As businesses reopen across Los Angeles, roughly half of the 6,500 neighborhood bars that had to close last year in the City of LA may never reopen.
- Bars with patios can now reopen, but patrons may find some of their favorite local spots are closed for good due to the pandemic. We've learned half of the nearly 6,500 bars in the city of LA that closed last year may never reopen.
- That's right. KCAL 9's Brittany Hooper talked to owners of a Hollywood bar still struggling to stay afloat.
BRITTANY HOPPER: Pre-pandemic, this local neighborhood bar, the North End Bar in Hollywood, would be packed with patrons. Every night, they had a different theme-- karaoke night, burlesque night, live music night, but tonight, it's empty. And even with LA County moving into the orange tier allowing bars to open at 25%, there's still a catch.
TERRI CORTINES: And this is huge, this is huge. Like, every last penny we had, we put into this business.
BRITTANY HOPPER: Terri Cortines, along with two other women, spent all of their savings to buy this bar five months before the pandemic hit. And because they don't serve food, they're barely making ends meet.
JENNY PREHEIM: Neighborhood bars are disappearing. And honestly, we are so lucky that our landlord is moving a little bit with us and deferring rent. That doesn't mean that we don't have to pay it. We have a year of back rent due.
BRITTANY HOPPER: According to Yelp, the pandemic forced 6,500 bars to close in the city of LA. Half will never open again.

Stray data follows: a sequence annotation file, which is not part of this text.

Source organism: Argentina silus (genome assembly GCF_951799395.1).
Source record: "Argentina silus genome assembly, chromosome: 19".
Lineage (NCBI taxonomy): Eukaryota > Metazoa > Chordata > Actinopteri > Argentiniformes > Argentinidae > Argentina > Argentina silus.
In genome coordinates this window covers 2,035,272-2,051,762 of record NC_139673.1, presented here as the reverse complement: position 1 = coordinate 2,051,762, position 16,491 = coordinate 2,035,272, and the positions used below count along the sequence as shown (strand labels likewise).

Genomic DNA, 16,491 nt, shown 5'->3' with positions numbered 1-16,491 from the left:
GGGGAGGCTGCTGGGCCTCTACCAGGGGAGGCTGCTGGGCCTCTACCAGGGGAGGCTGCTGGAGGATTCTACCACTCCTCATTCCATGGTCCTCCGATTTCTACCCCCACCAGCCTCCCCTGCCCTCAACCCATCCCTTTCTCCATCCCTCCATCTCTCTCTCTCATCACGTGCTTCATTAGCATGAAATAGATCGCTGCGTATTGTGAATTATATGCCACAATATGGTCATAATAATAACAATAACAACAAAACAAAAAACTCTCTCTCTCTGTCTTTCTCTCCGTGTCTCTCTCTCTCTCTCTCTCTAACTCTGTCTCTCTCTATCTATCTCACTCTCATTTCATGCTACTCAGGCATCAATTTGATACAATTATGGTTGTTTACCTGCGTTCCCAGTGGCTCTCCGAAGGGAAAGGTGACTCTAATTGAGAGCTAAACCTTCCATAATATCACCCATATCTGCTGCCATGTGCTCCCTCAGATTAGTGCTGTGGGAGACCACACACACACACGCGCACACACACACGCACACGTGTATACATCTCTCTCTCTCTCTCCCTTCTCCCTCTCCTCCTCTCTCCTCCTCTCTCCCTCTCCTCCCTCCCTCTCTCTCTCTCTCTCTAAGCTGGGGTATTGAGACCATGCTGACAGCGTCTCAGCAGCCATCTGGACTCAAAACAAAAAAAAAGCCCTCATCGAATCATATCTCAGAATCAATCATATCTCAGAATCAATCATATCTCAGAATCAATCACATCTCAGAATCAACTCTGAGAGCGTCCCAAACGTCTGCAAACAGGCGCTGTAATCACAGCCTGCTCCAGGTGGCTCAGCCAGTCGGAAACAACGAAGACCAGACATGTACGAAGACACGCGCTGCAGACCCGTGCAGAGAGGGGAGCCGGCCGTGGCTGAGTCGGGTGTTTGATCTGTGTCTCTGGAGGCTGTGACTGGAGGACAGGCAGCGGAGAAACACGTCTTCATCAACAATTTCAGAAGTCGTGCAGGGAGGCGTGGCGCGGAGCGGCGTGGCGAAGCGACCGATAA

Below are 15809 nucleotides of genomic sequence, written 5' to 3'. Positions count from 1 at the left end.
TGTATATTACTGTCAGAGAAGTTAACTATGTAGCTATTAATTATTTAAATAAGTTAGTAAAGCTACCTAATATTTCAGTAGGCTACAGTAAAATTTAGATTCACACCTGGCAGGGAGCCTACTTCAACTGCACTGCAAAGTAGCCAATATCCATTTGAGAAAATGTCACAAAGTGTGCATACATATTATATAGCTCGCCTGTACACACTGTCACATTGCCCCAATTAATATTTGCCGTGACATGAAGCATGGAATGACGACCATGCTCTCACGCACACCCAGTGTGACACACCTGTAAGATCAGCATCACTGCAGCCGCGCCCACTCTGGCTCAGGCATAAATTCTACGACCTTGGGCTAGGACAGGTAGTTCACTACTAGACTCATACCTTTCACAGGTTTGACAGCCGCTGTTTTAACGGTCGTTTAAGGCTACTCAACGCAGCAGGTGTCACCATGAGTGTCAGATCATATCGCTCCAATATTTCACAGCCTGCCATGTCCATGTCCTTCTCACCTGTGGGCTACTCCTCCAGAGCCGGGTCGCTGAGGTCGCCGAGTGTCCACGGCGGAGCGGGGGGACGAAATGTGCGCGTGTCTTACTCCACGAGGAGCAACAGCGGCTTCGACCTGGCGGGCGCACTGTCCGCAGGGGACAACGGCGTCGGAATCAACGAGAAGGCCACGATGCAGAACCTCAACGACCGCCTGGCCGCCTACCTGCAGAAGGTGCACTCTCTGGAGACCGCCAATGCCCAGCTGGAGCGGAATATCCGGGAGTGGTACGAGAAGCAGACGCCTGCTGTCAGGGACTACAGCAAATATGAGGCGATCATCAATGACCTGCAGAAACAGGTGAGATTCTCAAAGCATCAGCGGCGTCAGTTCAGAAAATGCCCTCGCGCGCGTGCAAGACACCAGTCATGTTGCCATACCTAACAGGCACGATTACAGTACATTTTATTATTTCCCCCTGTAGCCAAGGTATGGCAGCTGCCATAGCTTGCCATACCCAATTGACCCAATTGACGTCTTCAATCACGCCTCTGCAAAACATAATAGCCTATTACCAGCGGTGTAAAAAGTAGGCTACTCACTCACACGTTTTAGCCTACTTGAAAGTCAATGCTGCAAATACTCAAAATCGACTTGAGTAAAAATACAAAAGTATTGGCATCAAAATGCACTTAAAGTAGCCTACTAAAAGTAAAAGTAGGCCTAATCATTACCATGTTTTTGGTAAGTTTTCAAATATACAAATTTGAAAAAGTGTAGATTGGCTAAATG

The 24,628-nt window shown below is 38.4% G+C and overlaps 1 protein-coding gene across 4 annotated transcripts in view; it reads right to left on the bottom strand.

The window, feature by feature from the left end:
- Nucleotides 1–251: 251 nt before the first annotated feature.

TERRI CORTINES: Everybody's struggling. And the thing is it's been about-- it's been about restaurants. It's been about restaurants not being able to open, and you know I mean? It's all been about them. There's not been any conversation about bars that don't serve food.
BRITTANY HOPPER: Since moving into the orange tier, and bars can now open at 25% capacity-- but only outdoors with tables 8 feet apart-- these women took matters into their own hands and built this outdoor space in their parking lot. Still, their once neighborhood local bar that had a capacity of 204 people can now only serve maybe 25 to 30 people.
JENNY PREHEIM: Luckily, we've held on this long, and I hope we can make it all the way opening.
BRITTANY HOPPER: The bar owners tell me that because they bought the bar just five months prior to when the pandemic hit, they are not eligible for any grants, PPP, or any government assistance. I'm Brittany Hopper for KCAL 9 News.
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